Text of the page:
Liane Kupferberg Carter
The Hanna Anderson catalog of children´s clothing arrived today. I pore over the pink striped stretchies, diminutive sun dresses and dotted pink diaper covers. Then I fill out the order form: yellow long johns, red socks, cobalt underwear. Nothing pink.
I long for pink. I long for pink eyelet and satin, for pink tulle dancing clothes and puffy pink wall hangings, for pink striped wall paper and sheets to match, a surfeit, a riot of pink. I want a little girl who will wear that pink. A daughter to read The Secret Garden to aloud, who will adore me until she decides at twelve that I know nothing and am totally worthless, who will roll her eyes in embarrassment and not let me hug her in public. A daughter who will return to me at the end of her adolescence, as boys seldom do.
I am the mother of sons. There is no one who takes my last pair of pantyhose; no one who uses my makeup; no one who borrows my best silk blouse without asking. A bridesmaid, not a bride, I tend other women’s daughters. I tie their sashes, braid their hair, buy them the books I loved as a child. “Look,” my college roommate says, pulling me into her bedroom. “You won’t believe how cute this is. I can’t wait till you have a daughter.” My heart pinches as she pulls out a miniature Victorian vision in grey wool and exquisite white lace. “How did you know exactly what Jamie wanted for her birthday?” another friend says. “You don’t even have girls.”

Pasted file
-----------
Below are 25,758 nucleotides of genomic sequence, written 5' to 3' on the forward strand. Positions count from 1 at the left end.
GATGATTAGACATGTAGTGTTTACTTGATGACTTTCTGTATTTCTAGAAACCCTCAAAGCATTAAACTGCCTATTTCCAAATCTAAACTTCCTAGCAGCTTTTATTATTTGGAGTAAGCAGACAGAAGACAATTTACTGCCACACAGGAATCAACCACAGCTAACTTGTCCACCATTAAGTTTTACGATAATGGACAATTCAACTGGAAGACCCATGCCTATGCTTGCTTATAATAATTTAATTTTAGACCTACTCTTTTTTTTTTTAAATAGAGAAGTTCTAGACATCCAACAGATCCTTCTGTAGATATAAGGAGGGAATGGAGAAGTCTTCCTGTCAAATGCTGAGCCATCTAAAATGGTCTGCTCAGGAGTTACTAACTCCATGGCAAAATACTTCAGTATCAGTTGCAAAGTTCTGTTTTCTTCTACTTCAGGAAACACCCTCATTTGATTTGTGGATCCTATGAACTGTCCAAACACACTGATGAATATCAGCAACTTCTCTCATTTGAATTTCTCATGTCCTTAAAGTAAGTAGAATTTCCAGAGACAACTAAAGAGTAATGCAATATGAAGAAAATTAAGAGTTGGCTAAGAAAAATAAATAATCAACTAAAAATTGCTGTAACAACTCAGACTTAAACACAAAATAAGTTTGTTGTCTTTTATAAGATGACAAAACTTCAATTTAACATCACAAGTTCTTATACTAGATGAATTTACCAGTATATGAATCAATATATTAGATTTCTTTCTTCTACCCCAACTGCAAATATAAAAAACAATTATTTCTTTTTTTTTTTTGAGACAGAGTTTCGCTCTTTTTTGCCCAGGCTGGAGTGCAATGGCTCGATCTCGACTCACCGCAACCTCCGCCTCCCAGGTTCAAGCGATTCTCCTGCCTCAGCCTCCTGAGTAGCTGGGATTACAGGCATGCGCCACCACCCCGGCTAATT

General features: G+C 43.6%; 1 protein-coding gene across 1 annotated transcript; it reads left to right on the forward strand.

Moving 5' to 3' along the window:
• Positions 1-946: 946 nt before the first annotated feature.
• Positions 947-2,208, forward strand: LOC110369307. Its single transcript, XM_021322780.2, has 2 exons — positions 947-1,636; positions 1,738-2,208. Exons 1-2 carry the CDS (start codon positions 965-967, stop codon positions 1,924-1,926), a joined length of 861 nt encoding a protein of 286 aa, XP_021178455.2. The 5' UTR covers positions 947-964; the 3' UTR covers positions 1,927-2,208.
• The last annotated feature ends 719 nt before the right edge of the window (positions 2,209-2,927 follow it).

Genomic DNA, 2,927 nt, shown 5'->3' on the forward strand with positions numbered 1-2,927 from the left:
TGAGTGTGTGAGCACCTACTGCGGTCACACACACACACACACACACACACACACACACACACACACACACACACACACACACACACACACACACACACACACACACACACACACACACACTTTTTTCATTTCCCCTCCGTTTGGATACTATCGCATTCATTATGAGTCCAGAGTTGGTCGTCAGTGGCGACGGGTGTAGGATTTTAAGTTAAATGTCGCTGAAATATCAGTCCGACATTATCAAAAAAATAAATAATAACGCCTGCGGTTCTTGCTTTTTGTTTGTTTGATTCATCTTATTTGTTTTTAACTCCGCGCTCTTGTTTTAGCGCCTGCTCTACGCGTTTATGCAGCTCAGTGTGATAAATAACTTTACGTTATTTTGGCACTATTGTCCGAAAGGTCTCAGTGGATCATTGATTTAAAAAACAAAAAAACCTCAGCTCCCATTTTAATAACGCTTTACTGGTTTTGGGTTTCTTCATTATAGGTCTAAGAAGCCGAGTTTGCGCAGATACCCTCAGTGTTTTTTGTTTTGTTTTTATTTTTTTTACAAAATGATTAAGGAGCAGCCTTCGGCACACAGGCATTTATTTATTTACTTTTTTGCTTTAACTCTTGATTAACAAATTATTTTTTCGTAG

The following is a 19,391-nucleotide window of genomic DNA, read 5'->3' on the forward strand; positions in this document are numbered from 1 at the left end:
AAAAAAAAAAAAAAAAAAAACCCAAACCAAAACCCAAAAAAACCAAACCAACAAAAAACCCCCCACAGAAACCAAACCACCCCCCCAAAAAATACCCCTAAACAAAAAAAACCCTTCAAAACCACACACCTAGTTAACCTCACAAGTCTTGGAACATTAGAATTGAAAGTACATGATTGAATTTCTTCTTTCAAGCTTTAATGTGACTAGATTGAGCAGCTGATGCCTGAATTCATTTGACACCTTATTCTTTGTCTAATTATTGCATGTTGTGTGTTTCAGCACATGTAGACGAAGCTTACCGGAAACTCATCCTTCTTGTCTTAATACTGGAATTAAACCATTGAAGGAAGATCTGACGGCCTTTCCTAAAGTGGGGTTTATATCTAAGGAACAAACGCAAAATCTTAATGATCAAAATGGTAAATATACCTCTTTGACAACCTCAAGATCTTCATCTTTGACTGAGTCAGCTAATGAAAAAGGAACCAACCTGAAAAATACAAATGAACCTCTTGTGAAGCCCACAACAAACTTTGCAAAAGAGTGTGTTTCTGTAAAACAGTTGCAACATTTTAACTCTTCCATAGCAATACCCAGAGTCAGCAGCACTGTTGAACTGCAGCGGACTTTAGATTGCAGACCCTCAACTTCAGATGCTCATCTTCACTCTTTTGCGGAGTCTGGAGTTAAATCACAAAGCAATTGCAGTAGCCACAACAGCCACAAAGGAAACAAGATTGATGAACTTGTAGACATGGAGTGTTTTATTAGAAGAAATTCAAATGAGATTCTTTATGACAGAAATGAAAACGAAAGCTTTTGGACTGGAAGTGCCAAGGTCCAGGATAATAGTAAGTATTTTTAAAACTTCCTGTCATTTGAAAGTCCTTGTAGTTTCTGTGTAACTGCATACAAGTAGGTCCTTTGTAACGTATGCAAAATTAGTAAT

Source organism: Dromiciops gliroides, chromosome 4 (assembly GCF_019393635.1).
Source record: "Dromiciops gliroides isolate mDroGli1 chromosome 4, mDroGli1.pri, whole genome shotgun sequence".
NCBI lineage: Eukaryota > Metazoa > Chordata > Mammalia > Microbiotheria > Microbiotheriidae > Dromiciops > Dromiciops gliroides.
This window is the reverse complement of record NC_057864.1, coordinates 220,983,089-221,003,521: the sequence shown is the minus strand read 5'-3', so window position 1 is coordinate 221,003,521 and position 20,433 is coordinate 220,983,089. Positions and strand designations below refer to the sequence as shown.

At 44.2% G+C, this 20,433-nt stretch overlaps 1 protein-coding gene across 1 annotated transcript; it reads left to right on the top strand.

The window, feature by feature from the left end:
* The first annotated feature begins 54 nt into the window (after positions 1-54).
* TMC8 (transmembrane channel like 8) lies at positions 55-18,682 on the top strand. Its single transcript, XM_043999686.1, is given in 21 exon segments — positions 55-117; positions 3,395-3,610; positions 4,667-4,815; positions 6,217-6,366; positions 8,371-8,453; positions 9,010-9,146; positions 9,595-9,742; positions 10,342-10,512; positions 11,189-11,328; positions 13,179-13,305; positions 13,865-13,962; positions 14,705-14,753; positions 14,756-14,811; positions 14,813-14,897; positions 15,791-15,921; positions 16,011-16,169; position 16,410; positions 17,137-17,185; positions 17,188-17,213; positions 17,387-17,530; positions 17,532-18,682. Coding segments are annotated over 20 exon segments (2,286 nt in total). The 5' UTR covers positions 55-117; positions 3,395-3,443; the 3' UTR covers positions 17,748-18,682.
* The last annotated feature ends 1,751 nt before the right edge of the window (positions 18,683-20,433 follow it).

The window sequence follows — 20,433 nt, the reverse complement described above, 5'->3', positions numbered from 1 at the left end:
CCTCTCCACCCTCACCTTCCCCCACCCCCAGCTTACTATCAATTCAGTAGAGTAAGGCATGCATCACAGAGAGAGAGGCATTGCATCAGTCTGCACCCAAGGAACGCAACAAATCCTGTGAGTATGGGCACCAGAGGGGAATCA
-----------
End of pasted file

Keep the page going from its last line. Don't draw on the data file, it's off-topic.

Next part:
No. I don’t. I’d always assumed I would. Until the moment we saw our second baby swimming on the ultrasound screen, I hadn’t even given much thought to boys’ names, so sure was I that this one would be a girl. I don’t mean to wallow; I know how fortunate I am to be able to have children. But the sadness I sometimes feel isn’t about my gentle, handsome sons, but rather about loss: relinquishing a lifelong fantasy. I would have been such a good mother to a girl.
"Do you think about trying once more?" I ask a friend with two sons. She is philosophical. "If you go for a third, it shouldn´t be because you want a girl," she says. "Do it because you want another baby."
It is unlikely I will have a third child. There are health considerations. I am forty; my husband forty-two, just past the age at which his own father was dead of a heart attack. There is much else that he, I -- and we -- want to do. Cruise the Aegean. Write a novel. Explore the Galapagos. Rent a villa in Tuscany. I do not want to be an elderly parent, more grandparent than mother to a school-age child. And even if we were to defer our lives a few more years, what guarantee that the next child would be a girl? (In fact, male twins run in my family.)
"Too bad we don´t live in China," I tell my husband. "I´d be revered." He eyes the frilly baby clothes I’ve just bought.
"Don´t get any funny ideas," he says. "Ernest Hemingway´s mother dressed him as a girl, and look how he turned out."